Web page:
In the ancient city of Kelenderis in Mersin, located in the south of Turkey, the statue of the 3-headed goddess Hecate, which is evaluated to be 2300 years old, and ceramics belonging to the Hellenistic period were unearthed.
The ancient city of Kelenderis is located at the Mediterranean coast of Turkey in modern town of Aydincik, which is in the province of Mersin.
In the ancient city of Kelenderis, the excavation and restoration/conservation works started in 1987 continue uninterruptedly. There have been exciting developments in the studies carried out this year under the coordination of the Ministry of Culture and Tourism and Batman University.
Head of the excavation, Associate Professor Mahmut Aydın, stated that the Roman period floors were unearthed in this season’s excavations and that they found a large amount of Hellenistic ceramics in these floor fillings.
Statue depicts three similar figures of Goddess Hecate joined together and facing in different directions. This is because these statues were used at Crossroads. These statues, which are few in number, were placed on pedestals, where the directions were inscribed. Hecate statues also marked boundaries.
Stating that the Hecate figurine was found in the underfloor fillings behind the odeon, Aydın continued as follows: “The 3-headed Hecate figurine was found in the layer where the ceramics were found. The figurine is about 20 centimeters.”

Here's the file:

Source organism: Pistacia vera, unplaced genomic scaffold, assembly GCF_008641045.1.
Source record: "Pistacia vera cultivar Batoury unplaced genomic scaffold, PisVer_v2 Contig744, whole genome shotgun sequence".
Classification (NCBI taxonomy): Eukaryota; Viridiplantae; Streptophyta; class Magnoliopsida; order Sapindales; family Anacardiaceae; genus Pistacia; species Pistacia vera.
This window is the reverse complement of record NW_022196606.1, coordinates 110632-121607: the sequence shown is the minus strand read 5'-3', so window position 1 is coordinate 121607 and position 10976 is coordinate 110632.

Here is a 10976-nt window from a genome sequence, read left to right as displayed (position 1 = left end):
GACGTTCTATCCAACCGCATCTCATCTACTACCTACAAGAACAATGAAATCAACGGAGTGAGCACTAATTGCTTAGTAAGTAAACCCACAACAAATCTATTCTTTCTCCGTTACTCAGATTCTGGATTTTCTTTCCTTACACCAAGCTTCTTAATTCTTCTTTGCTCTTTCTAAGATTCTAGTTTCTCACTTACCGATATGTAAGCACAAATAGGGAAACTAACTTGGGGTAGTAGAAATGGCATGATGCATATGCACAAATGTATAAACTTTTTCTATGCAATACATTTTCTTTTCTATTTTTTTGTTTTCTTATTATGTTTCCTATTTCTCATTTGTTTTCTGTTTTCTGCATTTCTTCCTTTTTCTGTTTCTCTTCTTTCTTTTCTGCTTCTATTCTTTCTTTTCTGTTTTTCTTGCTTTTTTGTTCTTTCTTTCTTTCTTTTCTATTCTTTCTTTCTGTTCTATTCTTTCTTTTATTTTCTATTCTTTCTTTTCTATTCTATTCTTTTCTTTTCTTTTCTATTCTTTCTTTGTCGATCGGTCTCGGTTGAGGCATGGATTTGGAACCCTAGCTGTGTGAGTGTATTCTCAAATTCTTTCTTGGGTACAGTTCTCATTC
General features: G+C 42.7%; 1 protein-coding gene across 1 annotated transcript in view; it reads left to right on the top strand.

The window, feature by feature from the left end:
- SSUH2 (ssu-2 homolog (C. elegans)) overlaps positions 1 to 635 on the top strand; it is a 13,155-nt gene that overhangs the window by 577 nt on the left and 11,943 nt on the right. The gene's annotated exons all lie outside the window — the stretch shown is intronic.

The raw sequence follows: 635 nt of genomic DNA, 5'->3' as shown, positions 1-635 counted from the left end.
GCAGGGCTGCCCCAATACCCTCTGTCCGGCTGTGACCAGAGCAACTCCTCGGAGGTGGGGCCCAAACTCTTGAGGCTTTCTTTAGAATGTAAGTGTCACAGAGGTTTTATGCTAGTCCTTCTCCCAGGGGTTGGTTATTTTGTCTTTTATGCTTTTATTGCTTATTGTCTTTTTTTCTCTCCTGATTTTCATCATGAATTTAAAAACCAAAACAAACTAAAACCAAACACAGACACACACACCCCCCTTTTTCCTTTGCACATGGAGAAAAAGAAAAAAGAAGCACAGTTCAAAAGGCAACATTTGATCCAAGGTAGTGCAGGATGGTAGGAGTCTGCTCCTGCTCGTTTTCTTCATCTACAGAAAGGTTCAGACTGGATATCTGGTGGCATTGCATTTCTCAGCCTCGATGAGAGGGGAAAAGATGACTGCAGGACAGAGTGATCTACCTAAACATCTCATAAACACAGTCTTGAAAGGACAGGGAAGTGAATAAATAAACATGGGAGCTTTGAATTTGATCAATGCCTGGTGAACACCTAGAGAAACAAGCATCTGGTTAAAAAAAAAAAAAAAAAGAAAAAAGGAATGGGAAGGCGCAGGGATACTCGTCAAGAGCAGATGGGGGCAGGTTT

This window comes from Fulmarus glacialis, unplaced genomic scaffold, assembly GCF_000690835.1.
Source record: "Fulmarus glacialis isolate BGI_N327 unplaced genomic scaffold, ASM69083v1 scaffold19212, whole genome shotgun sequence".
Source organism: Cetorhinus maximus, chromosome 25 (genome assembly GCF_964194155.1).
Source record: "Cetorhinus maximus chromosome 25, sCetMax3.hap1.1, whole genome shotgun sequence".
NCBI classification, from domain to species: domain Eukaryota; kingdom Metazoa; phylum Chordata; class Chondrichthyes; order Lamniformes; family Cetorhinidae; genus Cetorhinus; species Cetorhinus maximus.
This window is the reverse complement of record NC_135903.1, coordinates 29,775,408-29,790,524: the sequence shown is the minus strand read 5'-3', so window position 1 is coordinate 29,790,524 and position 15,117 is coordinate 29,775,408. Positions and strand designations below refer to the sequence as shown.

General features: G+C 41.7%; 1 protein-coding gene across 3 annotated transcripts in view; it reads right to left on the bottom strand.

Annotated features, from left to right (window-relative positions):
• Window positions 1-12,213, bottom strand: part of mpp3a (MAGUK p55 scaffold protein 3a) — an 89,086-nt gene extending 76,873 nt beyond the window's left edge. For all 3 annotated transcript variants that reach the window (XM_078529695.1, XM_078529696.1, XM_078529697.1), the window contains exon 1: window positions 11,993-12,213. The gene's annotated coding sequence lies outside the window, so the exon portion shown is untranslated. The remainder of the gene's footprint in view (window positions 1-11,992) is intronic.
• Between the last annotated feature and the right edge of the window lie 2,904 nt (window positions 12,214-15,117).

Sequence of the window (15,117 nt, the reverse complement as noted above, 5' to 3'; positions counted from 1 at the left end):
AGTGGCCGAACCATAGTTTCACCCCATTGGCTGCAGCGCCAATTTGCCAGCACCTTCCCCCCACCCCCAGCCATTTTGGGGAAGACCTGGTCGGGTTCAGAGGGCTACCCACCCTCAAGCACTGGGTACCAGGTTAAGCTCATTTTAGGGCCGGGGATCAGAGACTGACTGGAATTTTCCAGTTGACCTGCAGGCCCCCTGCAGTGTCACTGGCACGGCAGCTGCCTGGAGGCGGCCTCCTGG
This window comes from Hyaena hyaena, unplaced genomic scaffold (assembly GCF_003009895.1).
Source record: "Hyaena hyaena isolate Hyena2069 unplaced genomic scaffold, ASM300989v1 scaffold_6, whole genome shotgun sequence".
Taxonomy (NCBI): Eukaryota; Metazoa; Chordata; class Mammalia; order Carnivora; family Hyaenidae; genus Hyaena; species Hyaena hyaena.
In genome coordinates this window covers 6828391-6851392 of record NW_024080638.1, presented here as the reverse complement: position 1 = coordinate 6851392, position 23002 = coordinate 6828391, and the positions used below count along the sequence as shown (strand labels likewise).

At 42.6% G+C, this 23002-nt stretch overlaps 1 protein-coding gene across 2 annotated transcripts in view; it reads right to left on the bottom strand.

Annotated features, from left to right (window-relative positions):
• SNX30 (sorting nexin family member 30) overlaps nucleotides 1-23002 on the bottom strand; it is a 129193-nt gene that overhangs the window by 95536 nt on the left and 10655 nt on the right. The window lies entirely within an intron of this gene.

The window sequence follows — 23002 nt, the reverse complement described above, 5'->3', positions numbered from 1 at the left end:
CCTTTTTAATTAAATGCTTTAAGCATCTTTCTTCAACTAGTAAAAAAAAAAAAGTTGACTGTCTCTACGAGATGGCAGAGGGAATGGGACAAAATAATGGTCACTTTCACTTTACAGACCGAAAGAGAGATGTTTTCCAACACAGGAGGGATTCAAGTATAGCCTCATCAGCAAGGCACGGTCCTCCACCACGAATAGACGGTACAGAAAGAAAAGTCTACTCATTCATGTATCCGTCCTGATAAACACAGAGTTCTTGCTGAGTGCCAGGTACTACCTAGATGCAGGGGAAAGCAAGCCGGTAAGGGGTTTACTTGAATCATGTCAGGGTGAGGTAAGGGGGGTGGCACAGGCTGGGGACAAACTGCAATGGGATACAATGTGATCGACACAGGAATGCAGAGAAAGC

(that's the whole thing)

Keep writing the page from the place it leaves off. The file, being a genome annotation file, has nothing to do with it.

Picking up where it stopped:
“Looking at the connection between the goddess Hecate and Kelenderis, we know that there is a Hecate temple in the ancient city of Lagina in Muğla, and an inscription found there indicates that Kelenderis is among the cities that participate in competitions held every five years in honor of Hecate. Furthermore, Kelenderis is also among the cities that show respect for the sacred area of Hecate and pledge not to attack it. Therefore, the discovery of the Hecate figurine in this excavation site is meaningful. We evaluate that the work is 2300-2400 years old and belongs to the Hellenistic period.”
In ancient Greece, Hecate was venerated as a goddess of the underworld, capable of both good and evil. She was associated with magic, witchcraft, the moon, and creatures of the night such as ghosts. Her face was also depicted on doorways.
The work will be delivered to the Silifke Museum after its examination.